Afghanistan Hits Ominous New Polio Milestone
Capital sees first case since fall of Taliban
By Rob Quinn, Newser Staff
Posted Feb 11, 2014 12:16 AM CST
An Afghan child is vaccinated against polio during a polio eradication campaign in Jalalabad, east of Kabul, Afghanistan.   (AP Photo/Rahmat Gul)

(Newser) – Health workers in Afghanistan are on high alert after a girl was diagnosed with polio in Kabul—the first case the capital has seen since the fall of the Taliban in 2001. An urgent vaccination campaign has been launched in the city, especially in the desperately poor community of former nomads where the 3-year-old girl lives, the BBC reports.

The girl's father is a taxi driver who regularly travels to Pakistan, one of the only other countries in the world where polio is still endemic. Islamic militants there and in Nigeria have killed health workers carrying out vaccination campaigns, but in Afghanistan, the Taliban have changed their policy in recent years and allowed vaccinations to take place. Outside Kabul, polio cases in Afghanistan have dropped from 80 in 2011 to just 13 confirmed cases last year.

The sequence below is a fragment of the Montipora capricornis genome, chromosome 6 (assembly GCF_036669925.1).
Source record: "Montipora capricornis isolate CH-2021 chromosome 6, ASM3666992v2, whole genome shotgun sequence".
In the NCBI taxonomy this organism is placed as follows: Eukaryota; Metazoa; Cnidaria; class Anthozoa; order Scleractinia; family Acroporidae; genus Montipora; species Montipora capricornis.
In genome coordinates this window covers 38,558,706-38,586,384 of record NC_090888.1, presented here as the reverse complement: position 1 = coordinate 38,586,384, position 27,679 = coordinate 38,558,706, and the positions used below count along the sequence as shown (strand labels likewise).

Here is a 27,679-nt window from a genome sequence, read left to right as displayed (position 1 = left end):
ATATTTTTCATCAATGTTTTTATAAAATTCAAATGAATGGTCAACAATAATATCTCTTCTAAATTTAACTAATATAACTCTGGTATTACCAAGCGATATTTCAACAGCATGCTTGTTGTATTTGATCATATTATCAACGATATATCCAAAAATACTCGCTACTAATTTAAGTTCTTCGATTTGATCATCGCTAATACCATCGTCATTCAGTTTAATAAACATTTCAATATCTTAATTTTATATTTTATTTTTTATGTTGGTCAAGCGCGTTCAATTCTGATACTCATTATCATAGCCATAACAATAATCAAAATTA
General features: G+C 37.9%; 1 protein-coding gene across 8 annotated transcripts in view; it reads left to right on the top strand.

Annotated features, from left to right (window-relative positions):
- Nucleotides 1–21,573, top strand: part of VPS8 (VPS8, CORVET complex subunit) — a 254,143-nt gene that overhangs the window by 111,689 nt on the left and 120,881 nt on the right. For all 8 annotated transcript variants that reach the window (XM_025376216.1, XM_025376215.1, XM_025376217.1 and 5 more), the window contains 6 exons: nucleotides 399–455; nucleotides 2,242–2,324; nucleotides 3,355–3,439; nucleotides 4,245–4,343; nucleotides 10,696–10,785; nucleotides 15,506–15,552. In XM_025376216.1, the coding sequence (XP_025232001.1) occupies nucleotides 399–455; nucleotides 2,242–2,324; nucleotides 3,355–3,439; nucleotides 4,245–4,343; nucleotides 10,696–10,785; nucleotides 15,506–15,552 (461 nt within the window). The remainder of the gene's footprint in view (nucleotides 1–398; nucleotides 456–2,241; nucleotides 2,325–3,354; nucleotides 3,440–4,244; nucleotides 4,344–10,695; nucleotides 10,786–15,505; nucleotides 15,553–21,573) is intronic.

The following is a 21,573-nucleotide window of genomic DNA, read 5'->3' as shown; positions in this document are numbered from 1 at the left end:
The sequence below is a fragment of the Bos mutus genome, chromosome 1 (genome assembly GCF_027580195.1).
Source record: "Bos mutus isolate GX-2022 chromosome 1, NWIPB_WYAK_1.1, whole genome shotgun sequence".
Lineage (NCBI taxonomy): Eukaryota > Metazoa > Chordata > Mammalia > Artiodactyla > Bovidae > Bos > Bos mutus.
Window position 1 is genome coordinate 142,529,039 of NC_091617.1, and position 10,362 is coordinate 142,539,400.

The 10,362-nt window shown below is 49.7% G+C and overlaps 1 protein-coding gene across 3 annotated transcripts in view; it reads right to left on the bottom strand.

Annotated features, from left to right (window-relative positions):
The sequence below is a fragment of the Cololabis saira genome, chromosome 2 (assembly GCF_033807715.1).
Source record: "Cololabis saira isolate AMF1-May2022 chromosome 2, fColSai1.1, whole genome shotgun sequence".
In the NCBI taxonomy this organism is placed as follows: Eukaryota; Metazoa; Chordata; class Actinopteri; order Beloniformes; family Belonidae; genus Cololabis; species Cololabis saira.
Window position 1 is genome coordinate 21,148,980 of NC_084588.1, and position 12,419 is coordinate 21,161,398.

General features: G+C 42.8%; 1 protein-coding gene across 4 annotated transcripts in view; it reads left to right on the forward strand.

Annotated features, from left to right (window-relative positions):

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Showing 3 of 6 comments
Feb 11, 2014 10:34 AM CST
Polio is as contagious as hell. And often lethal. When not lethal--crippling! We do not want that creeping to the States in a cargo plane's bay.
Jon Q. Publix
Feb 11, 2014 7:56 AM CST
Why vaccinate? Why not just pray the polio away? Because science works and religion doesn't. As obvious as it may seem, there are still lots of people in Afghanistan and in the USA who don't quite get this. Too bad we can't develop a vaccine for superstition and ignorance.
Feb 11, 2014 12:32 AM CST
the children MUST be strong enough to have 70 pounds of c-4 strapped to them